This blog post is written by Thomas Smits, KB Researcher-in-residence from May 2017
One of the central and most far-reaching promises of the so-called Digital Humanities has been the possibility to analyse large datasets of cultural production, such as books, periodicals, and newspapers, in a quantitative way. Since the early 2000s, humanities 3.0, as Rens Bod has called it, was posited as being able to discover new patterns, mostly over long periods of time, that were overlooked by traditional qualitative approaches. In the last couple of weeks a study by a team of academics led by Professor Nello Christianini of the University of Bristol made headlines: “This AI found trends hidden in British history for more than 150 years” (Wired) and “What did Big Data find when it analysed 150 years of British history? (Phys.org). Did Big Data and Humanities 3.0 finally deliver on its promise? And could the KB’s collection of digitised newspapers be used for similar research?
At the end of December our current researcher-in-residence dr. Frank Harbers of Groningen University ended his project ‘Discerning Journalistic Styles’. In this blogpost he describes the outcomes and plans for the future.
It is January 2017, meaning my period as researcher-in-residence at the KB has come to an end. It also means that my project Discerning Journalistic Styles (DJS) has come to an end. It was a really nice and valuable experience and a fruitful project in which we (I couldn’t have done it without the expertise of KB programmer Juliette Lonij) have managed to create a classification tool that automatically determines the genre of news articles. You can try the tool yourself at: http://www.kbresearch.nl/genre. Just paste a Dutch news article in the text box, press the button below and the result will appear on the right side; simple as that!
In my previous blog post I addressed the detection of broken audio files in an automated workflow for ripping audio CDs. For (data) CD-ROMs and DVDs that are imaged to an ISO image, a similar problem exists: how can we be reasonably sure that the created image is complete? In this blog post I will discuss some possible ways of doing this using existing tools, along with their limitations. I then introduce Isolyzer, a new tool that might be a useful addition to the existing methods.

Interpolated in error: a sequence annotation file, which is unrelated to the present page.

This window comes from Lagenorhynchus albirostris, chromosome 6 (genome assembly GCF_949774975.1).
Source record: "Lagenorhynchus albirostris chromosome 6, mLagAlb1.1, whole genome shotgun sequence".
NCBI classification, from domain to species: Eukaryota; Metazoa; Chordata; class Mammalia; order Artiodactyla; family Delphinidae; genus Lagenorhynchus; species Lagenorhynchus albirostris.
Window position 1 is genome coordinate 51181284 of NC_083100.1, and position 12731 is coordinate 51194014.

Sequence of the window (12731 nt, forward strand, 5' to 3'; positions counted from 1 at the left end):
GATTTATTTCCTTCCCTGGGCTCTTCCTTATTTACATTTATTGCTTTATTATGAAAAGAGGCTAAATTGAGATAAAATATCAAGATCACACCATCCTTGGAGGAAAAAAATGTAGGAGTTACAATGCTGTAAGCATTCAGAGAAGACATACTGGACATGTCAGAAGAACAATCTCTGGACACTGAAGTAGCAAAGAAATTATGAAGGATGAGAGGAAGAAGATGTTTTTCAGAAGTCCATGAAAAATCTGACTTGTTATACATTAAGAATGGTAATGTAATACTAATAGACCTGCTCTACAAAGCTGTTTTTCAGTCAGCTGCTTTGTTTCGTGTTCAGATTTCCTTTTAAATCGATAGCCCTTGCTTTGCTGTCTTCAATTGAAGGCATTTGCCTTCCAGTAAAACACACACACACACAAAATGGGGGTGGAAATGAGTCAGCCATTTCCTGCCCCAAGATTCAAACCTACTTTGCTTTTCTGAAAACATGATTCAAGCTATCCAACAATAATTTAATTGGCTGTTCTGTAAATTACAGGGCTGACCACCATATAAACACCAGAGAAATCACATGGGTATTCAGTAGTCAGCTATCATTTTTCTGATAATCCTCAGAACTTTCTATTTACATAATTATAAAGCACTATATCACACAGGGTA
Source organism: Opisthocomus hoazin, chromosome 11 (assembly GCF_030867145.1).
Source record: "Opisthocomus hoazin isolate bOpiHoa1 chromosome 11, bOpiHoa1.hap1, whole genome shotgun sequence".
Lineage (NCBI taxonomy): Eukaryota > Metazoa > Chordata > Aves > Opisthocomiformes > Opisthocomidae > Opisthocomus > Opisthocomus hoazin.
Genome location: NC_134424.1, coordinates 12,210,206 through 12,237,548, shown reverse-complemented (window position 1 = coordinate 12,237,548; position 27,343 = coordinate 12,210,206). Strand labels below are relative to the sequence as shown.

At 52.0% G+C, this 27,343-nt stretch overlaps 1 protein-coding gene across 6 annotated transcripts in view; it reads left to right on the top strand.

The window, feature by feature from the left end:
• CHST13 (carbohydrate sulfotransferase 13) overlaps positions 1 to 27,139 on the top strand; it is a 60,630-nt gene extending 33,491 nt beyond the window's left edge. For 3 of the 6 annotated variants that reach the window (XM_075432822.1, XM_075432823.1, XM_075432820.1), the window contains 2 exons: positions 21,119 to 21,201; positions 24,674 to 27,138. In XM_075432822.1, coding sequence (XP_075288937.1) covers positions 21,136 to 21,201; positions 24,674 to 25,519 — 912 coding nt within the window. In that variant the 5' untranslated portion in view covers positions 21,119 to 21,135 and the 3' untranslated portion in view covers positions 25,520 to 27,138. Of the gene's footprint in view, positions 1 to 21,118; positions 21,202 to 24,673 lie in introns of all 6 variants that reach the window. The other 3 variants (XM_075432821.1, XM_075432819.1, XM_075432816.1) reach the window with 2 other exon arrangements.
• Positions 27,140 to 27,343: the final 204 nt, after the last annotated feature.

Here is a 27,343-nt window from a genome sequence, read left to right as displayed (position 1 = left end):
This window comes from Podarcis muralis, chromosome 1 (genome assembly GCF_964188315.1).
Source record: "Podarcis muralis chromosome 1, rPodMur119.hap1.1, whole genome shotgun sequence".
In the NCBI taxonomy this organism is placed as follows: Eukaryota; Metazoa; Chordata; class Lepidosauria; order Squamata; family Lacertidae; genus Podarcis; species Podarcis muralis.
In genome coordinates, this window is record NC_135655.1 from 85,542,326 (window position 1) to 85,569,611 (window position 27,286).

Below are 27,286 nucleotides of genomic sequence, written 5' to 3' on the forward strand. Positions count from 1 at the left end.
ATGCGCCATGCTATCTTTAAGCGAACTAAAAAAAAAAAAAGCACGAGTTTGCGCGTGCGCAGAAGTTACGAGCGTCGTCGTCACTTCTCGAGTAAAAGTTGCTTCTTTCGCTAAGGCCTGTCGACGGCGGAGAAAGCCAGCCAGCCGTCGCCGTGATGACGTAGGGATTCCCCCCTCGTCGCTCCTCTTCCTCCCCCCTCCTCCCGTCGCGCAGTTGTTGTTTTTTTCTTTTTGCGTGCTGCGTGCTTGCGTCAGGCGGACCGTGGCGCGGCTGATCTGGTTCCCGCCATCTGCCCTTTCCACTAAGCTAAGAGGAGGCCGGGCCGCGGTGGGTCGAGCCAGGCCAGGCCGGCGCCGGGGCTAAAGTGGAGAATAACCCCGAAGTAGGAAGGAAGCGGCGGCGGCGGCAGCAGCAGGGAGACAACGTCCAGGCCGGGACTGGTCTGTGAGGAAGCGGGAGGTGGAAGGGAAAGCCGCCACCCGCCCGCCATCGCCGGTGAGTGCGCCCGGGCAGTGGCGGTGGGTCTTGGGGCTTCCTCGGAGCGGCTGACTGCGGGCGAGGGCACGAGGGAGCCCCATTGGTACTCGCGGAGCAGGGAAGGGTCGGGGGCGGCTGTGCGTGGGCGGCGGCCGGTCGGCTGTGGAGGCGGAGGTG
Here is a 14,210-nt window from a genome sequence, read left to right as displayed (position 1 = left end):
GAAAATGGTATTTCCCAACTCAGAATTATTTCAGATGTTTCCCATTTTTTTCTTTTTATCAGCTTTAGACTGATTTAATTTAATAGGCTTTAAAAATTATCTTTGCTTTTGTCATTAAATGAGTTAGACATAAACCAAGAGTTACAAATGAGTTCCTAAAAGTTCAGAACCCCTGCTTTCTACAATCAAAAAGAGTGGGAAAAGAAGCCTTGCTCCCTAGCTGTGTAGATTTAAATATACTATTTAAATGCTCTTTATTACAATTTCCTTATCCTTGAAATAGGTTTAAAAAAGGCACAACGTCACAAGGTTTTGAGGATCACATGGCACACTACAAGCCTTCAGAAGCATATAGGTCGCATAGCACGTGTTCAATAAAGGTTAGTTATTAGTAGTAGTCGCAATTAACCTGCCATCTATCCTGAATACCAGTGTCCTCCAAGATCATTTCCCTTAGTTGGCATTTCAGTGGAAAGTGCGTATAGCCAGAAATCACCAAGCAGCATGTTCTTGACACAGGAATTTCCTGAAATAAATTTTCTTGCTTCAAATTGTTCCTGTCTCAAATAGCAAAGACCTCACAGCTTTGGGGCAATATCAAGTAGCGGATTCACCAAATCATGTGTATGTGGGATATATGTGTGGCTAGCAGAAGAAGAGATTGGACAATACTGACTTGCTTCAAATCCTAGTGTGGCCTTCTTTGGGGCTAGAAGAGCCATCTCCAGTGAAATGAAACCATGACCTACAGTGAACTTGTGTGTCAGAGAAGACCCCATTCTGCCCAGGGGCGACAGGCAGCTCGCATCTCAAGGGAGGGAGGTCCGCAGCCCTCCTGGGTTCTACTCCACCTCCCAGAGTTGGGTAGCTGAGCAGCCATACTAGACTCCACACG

At the KB we have a large collection of offline optical media. Most of these are CD-ROMs, but we also have a sizeable proportion of audio CDs. We’re currently in the process of designing a workflow for stabilising the contents of these materials using disk imaging. For audio CDs this involves ‘ripping’ the tracks to audio files. Since the workflow will be automated to a high degree, basic quality checks on the created audio files are needed. In particular, we want to be sure that the created audio files are complete, as it is possible that some hardware failure during the ripping process could result in truncated or otherwise incomplete files.
To get a better idea of what software tool(s) are best suitable for this task, I created a small dataset of audio files which I deliberately damaged. I subsequently ran each of these files through a set of candidate tools, and then looked which tools were able to detect the faulty files. The first half of this blog post focuses on the WAVE format; the second half covers the FLAC format (at the moment we haven’t decided on which format to use yet).